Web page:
Urbanisation has been identified as a significant contributor to the decline of pollinators, however, properly managed green spaces in urban areas have the potential to reverse this trend by providing essential foraging and nesting habitats. In contrast to the USA and Western Europe where such pollinator-promoting interventions are well-established, Eastern Europe has been limited in research, and initiatives have been sparse.
Aiming to fill this gap, a recent Safeguard study investigates the impact of rare mowing and flower sowing on pollinators, floral resources, and vegetation attributes in urban areas of Hungary. The paper published in the journal Urban Ecosystems is co-authored by partners Gabriella Süle, Anikó Kovács-Hostyánszki and Viktor Szigeti from the Centre for Ecological Research (OK), and Miklós Sárospataki from the Regional Centre for Information and Scientific Development (RCISD).
Researchers conducted three case studies in Budapest and Veszprém, Hungary. Using an experimental approach, they compared treatment (extensively mown or sown areas) and control (intensively mown) site pairs. Data was collected over a season through five sampling occasions, providing a nuanced understanding of the temporal dynamics of these interventions.
The findings indicated that both rare mowing and annual flower-sowing interventions had a positive but relatively minor effect. The study revealed that less frequently mown public spaces had higher and greener vegetation with more flowers and pollinators compared to frequently mown areas. Meanwhile, sown flower patches provided vital food resources for pollinators in the second part of the season. Still, the annual soil scarification and re-sowing process during the spring left these areas less beneficial for pollinators until the sown species bloomed.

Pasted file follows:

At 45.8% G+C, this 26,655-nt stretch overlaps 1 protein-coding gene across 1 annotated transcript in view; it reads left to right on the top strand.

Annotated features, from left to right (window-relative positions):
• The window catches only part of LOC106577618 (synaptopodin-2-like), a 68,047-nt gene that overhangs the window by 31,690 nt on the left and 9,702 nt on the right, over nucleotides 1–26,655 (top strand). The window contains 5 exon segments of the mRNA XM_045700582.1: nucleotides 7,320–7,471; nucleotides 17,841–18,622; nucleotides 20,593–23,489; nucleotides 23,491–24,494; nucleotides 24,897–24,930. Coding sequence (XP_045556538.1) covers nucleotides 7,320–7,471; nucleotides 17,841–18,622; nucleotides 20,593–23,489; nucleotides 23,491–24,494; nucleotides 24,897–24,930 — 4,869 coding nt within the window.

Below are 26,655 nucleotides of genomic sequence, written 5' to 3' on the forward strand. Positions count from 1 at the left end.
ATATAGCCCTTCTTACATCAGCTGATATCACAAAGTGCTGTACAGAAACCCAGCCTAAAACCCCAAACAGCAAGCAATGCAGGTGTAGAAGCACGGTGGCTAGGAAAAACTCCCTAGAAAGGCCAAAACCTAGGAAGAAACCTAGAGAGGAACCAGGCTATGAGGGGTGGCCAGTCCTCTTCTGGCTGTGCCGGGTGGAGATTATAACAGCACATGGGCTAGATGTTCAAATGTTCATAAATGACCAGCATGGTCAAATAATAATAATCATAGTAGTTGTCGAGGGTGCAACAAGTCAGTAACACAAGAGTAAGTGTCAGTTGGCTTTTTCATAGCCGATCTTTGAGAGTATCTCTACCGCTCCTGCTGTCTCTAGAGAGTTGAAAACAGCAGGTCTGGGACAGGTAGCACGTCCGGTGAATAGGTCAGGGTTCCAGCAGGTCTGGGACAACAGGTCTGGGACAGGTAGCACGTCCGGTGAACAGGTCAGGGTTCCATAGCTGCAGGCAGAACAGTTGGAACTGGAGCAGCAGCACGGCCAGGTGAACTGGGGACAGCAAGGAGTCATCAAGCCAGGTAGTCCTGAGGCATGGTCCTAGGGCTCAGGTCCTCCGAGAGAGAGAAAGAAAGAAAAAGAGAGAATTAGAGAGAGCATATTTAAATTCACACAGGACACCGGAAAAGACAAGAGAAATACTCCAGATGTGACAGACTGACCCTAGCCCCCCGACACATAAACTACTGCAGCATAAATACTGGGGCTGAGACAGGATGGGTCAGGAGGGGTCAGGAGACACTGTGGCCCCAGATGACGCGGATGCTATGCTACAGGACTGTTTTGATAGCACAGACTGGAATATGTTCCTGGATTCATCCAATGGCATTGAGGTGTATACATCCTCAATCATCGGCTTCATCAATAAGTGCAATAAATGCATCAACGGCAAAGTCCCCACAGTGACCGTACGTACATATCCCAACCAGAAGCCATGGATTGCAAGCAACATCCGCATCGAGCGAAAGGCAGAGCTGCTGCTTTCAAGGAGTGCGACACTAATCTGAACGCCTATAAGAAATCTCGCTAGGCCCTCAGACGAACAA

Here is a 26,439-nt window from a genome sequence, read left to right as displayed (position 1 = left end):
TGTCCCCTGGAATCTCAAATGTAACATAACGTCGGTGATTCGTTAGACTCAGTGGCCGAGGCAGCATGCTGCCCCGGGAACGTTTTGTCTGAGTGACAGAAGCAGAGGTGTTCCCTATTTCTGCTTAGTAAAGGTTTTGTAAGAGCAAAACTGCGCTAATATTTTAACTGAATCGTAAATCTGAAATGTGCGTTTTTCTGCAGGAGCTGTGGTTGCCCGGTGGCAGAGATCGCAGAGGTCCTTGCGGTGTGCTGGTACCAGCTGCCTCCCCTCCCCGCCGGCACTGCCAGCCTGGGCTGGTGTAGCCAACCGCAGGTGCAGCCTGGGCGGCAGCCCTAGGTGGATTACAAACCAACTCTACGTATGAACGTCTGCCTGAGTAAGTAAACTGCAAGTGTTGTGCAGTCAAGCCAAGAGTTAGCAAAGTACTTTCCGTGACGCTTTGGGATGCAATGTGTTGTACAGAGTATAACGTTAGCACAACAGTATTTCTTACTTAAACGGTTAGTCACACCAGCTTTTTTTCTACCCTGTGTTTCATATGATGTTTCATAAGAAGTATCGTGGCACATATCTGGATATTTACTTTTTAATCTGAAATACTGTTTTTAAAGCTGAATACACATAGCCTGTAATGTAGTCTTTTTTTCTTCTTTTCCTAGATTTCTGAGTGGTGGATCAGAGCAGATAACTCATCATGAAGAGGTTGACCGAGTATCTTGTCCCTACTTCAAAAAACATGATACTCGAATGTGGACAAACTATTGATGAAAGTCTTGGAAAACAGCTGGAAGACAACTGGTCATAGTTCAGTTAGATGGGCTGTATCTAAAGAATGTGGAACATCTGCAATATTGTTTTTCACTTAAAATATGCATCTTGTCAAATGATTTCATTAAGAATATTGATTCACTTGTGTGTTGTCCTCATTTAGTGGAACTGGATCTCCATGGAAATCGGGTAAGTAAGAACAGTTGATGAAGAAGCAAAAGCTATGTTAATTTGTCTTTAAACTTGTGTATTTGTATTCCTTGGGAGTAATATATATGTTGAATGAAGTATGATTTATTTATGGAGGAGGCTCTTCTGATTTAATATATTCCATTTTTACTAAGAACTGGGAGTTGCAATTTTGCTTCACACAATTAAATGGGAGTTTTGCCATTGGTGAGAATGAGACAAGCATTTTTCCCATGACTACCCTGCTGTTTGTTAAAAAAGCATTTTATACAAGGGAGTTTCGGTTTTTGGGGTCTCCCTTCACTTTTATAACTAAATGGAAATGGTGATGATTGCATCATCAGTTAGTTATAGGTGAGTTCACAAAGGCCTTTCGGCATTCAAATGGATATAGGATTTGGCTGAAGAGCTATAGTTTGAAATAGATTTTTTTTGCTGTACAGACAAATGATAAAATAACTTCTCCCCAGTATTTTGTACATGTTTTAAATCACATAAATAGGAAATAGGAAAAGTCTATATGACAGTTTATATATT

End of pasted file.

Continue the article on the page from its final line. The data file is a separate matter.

In order to establish urban ecosystems that can withstand the challenges posed by climate and environmental changes, the authors propose several key strategies. These encompass the utilisation of primarily native and mostly perennial seeds, combining intervention types, planning for the long-term, and avoiding management inaccuracies like unplanned mowing.
Fig. 1. from the article: The sampling sites within Hungary: rare mowing in Veszprém (A), rare mowing in Budapest (B) and flower sowing in Budapest (C). Numbers and letters represent site pairs. Black letters and numbers are the treatment sites, while grey letters and numbers are the control sites. The uncircled numbers represent the sites sown with Mix1, while the circled numbers are the sites sown with Mix2 in the C part of the Figure. Map data 2022 © OpenStreetMap